If I was to point out a problem with open data, it's that it has the potential to break our social institutions by facilitating aggressive min/maxing behavior on a large scale. It's not that Goldman Sachs is going to use the data against the general public -- they're going to do that whether the data is public or private -- but you make it public and then the middle class can use it against the poor (and then the poor are going to revolt).

For example, suppose we create a good, easily accessible map of places to live and put down all the information someone in the housing market would like to know: Home prices, tax rates, quality of the schools, etc. Now home buyers can min/max those variables when making a purchasing decision. In general that's good -- when we buy a home, having that information benefits us. We can find a place that has extremely low taxes when we don't have kids in school, and choose between the places with excellent schools to find the one with the lowest taxes when we do.

But then local governments react by trying to find a niche. They let their schools go straight to hell in order to attract childless professionals through low tax rates. Or they zone all the low cost housing out of the school district so that they can maintain good schools at a low mill rate because everyone who can afford to live there is affluent. What they most certainly don't do is provide good schools or other government services to poor people, because that has a deleterious effect on the value for money that middle class people are looking for when they're shopping for a tax jurisdiction, and when they do that they lose their tax base and thereby their ability to continue doing it.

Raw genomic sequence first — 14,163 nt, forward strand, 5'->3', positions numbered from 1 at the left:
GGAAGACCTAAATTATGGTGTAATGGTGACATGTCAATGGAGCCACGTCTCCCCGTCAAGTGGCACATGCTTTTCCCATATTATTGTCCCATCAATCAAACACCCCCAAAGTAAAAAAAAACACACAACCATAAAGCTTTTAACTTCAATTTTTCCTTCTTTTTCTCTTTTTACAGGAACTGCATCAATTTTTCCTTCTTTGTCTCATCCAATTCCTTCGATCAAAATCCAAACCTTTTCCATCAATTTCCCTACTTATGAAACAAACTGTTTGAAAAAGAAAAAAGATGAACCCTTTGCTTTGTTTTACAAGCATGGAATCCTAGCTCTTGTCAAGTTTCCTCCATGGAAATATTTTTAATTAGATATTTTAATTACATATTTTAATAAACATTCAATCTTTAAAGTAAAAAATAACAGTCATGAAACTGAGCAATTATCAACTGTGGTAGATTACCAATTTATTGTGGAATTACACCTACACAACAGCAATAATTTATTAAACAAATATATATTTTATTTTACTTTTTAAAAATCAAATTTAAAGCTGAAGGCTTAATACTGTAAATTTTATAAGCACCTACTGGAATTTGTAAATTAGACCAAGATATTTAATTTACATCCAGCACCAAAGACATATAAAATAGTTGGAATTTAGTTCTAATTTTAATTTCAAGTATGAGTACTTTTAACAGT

Of course, such things happened before public data, but you make the data more widely available and you make the behavior more common.

And before the libertarians get too happy about this state of affairs, recall that the de facto default defense against aggressive competition is collusion. Which we [pretend to] ban in the private sector, but between governments they just call it centralization and "federal standards" and impose it on you from the top down the second they can break a filibuster. Which is, of course, miserable and inefficient because it destroys local control and creates a systemic failure if they get it wrong.

Which isn't to say that the data availability is net negative. The incentive it provides is for governments and corporations to be efficient, and efficiency is usually (indeed almost always) beneficial. But the data lets the user of the data decide what to optimize for. So the problem comes when the thing we choose to optimize for as individuals is not the thing we would choose to optimize for as a society.


Another point (raised in the comments to the original article) is that open data, like "full disclosure" security practices, levels the playing field. In other words, investment banks, city governments, and who have you already are doing these sorts of things. Open data allows us, the general public, to see them doing it. Yes, in your dystopia of Hobbesian all-against-all competition, we end up in an Snow Crash-esque agglomeration of specialized communities for increasingly narrow demographic segments.